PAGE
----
It's so satisfying, as a reader, to trundle through a world and recognize the hallmarks of a driven character! The genesis of Nero Wolfe's neuroses may be unclear, but in any of his stories, we know just when he's going to get all crazy about a dame being in his house, or outraged that some food is cooked wrong, or so exasperated by Archie's general good cheer that his head starts to explode, and we are delighted. Rex Stout constructed stories so that the exact nature of Wolfe's response was always a surprise, and therefore a delight, even as the inevitability of some response was a given.
But in real life, things are seldom so clear. It's only the distance of decades and the uncanny incisiveness of my life's partner that has given me Clue One about my own drives.
For example, my first novel, an adventure set in 12th century Mongolia, demanded some research. Turns out the place most like Mongolia in the world aside from Mongolia is the dead center of Montana.
[Funny fact that I could never use: our Wild West tumbleweed originated in Mongolia.]
Can you guess which is Mongolia, and which Montana?
A flight to Montana was ten times cheaper than the flight to Mongolia, and did not involve passports or the Chinese government. The original no-brainer.
My husband, who had lived in Missoula, grabbed me by both shoulders and looked deep into my eyes and said, "Promise me you'll stay on the paved road."
I thought he'd lost his mind. I grew up California, and I always stayed on the paved road. Because the unpaved road is usually rutted, dirt, and guaranteed to puncture your tire sooner or later. There's always a paved road.
So I lightly, thoughtlessly promised him and flew out to Billings, and took my rented car north and east, toward the Lewis and Clark National forest. In my experience, national parks are big, well-staffed, welcoming places that never close (because the weather is good!). 90% of the state is open 24/7.
Portions of Montana the size of the Los Angeles basin are closed for the winter. Until May! And Lewis & Clark was a forest, not a park. If only I'd noticed that!
Much to my surprise, the road to Lewis & Clark stopped being paved about half way there. I was driven to keep going--only I didn't realize I was driven.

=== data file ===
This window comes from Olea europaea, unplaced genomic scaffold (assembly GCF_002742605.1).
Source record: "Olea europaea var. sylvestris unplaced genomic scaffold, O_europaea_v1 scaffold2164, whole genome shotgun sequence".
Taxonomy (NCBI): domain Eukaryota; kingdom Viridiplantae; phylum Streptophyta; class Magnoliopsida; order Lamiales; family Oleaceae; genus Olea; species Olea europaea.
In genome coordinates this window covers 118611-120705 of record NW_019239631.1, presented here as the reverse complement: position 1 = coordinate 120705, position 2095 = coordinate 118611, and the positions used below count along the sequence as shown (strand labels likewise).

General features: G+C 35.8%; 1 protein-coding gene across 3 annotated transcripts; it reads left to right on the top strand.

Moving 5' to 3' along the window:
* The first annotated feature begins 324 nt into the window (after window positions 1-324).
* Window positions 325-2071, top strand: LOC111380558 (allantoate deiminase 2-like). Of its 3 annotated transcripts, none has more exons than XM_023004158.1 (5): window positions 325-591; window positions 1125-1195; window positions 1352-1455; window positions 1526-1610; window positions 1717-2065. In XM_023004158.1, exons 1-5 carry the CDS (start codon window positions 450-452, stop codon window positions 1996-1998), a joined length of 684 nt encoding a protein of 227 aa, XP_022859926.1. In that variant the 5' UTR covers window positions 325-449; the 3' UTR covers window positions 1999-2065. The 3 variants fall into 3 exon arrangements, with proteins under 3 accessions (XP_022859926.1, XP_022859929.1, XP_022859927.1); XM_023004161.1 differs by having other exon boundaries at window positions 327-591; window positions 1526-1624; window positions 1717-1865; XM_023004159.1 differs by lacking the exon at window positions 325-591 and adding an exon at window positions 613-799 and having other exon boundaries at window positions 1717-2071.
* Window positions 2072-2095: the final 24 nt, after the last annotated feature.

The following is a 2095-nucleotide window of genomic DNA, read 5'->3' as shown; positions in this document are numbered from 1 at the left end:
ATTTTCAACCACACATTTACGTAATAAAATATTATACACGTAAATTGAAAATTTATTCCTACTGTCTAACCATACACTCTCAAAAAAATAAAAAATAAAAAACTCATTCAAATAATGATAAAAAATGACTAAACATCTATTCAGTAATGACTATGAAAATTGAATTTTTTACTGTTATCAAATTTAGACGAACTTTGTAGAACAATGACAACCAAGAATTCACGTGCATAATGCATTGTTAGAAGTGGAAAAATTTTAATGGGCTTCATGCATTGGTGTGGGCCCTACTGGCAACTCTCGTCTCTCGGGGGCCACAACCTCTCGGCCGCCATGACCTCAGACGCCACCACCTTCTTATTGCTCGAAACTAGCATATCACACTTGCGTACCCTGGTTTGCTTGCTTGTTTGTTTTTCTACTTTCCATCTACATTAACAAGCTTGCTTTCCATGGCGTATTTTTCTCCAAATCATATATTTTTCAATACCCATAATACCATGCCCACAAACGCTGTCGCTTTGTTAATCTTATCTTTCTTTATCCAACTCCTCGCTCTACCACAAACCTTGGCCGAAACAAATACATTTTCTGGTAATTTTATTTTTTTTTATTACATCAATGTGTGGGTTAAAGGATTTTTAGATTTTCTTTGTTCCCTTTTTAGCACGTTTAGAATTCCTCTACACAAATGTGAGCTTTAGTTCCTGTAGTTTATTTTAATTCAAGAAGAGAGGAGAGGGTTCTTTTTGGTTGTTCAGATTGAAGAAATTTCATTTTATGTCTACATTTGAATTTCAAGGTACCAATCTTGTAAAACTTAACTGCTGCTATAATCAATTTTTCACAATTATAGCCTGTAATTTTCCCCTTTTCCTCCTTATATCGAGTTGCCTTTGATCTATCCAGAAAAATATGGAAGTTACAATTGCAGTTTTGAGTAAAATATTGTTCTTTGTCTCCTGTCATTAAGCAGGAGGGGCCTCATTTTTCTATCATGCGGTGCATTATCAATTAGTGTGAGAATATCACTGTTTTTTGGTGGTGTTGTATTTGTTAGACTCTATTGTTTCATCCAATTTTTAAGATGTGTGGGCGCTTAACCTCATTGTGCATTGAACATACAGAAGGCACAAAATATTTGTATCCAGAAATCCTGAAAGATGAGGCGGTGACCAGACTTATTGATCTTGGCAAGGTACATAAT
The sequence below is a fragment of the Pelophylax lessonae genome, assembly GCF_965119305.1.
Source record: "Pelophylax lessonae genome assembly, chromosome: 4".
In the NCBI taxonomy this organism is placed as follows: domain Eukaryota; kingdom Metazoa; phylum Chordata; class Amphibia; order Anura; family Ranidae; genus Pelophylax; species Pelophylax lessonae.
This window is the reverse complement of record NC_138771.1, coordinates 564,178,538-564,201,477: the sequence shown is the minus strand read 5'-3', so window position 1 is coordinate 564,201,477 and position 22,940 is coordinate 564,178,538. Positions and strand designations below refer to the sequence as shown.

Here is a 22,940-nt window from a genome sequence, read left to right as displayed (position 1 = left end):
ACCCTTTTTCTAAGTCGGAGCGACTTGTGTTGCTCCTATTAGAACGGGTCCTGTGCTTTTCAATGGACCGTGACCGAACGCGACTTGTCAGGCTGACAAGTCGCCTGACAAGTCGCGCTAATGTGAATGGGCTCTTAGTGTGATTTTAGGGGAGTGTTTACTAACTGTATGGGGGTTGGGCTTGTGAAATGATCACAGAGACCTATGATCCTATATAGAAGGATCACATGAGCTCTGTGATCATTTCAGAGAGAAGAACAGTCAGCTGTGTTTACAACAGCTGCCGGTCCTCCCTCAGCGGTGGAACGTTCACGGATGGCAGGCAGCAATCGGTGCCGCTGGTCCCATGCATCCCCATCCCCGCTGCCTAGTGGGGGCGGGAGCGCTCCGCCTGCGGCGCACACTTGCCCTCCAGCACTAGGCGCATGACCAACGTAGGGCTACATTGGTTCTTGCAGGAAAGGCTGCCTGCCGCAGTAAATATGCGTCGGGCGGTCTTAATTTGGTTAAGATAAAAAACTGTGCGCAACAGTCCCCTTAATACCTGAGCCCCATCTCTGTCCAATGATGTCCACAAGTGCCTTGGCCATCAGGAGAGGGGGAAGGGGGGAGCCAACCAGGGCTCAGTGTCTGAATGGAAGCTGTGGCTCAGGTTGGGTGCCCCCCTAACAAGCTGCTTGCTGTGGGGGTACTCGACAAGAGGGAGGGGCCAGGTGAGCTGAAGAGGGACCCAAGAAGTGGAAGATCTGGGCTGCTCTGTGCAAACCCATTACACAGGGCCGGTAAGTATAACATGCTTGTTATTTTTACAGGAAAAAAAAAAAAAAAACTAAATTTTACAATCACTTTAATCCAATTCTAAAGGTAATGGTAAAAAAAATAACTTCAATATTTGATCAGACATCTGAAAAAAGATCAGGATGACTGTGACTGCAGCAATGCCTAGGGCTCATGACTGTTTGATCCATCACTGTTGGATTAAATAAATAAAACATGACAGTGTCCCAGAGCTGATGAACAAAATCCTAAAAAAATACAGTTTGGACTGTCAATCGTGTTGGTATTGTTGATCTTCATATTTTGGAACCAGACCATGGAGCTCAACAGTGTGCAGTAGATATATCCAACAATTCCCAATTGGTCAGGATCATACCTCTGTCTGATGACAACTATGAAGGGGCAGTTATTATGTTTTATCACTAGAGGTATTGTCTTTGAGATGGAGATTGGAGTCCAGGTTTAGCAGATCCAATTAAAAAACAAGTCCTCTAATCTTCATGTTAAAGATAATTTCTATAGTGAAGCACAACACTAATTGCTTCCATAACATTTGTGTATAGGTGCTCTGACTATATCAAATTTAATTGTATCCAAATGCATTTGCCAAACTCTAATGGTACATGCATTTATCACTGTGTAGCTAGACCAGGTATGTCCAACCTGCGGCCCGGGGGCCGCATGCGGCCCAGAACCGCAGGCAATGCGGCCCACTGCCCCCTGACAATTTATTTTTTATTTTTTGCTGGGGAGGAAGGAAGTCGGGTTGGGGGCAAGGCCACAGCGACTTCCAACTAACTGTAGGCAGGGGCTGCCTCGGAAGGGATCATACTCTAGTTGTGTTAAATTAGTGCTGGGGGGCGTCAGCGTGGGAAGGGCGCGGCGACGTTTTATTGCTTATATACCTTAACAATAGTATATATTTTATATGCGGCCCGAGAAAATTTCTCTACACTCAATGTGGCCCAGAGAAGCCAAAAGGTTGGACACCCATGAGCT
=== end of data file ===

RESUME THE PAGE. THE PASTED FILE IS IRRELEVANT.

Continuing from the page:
I saw giant trucks transporting cows on this unpaved road. Didn't even think about the promise I'd made less than 24 hours before. When I got lost (how does a person get lost on perfectly flat land?) and a trucker had to help me figure out where I was going, I should have turned back. Remembered my sidekick's warning. But no, I was doing the most logical thing on earth, research for my story.
I got to the back side of the national park, and a sign that says it's closed. But, my crazy-on-overdrive brain tells me, that must mean it's lightly staffed. Because national parks don't close close. The road in looked practically vertical, but there was no snow. Silly sissy Montanans.
I kept going up the road, and noticed a little snow. Ah, felt the cold air, and began collecting sense memories for my story. Totally failed to notice that the snow was getting thicker, and in places where trees blocked the sun, it was clumped up and icy. Failed to notice until my car got stuck on a huge hunk of ice in the middle of the deeply rutted dirt track.
Then and only then did I remember my promise. And that I had no cell phone.
I'll spare you the petty details of my futile efforts to get off that ice-hunk. Flash forward to a near hypothermic Mysti, mud spattered from attempts to jam wood under the tires and rock that car out of its wedge, taking a breather, and absently staring at a clean little .22 calibre rifle shell laying near the car.
Hunters. Would one save me, or shoot me? I jumped in the car, hoping the cheap economy rental would deflect any errant bullets. Thoughts of disaster haunted me as I honked the horn in what I thought might be an S.O.S. signal every few minutes. In the moments between honking, I remembered that I'd never told anyone at the hotel where I was going. No one was even going to know where to look for me, because everyone else in the state had the good sense to stay away from a closed national park.
Then I wondered what the hunters were hunting.
And the image of a giant bear, peeling back my car's roof like it was a tin can drove me into action. I could not spend the night, or a few days, waiting for rescue. I had to get off that forsaken piece of ice now!
Then by sheer luck (or perhaps my subconscious just got sick of how stupid I was that day), I thought of the poor fool who had lit half a county on fire because he'd pulled off the side of the road and idled his engine until the grass caught fire. Surely an engine could melt the snow I was stuck on?!
So I rev'd that engine for all it was worth, long minutes that no doubt restored the battery from all the honking even as it shaved years off the life of the pistons. A little Drive-Neutral-Reverse repetitions and sure enough, I was off the ice and headed for the front of the national park. There was no way to turn around and go back.
In my emotional memory, the crazy cliff-hugging drive out of the park fails at one corner, and I die. It's the darndest thing. Obviously I made it home. But the real actual eye-to-eye stare of Death does profoundly change you, and somehow the acceptance I achieved translated into a false memory of the fate I deserved, not the one that was given so graciously to me.
I'm happy to report that since that episode, I really do stay on paved roads. I'm still driven to take risks, but they are not so bad--trying my hand at writing, accepting the riskier assignments at work, that kind of thing. Not exactly in neutral, but not flirting with Death quite so heavily either. Much to the relief of my kind and patient husband, the Nick to my Nora.
Tell me, what are you driven to do, driven beyond all sense and explanation?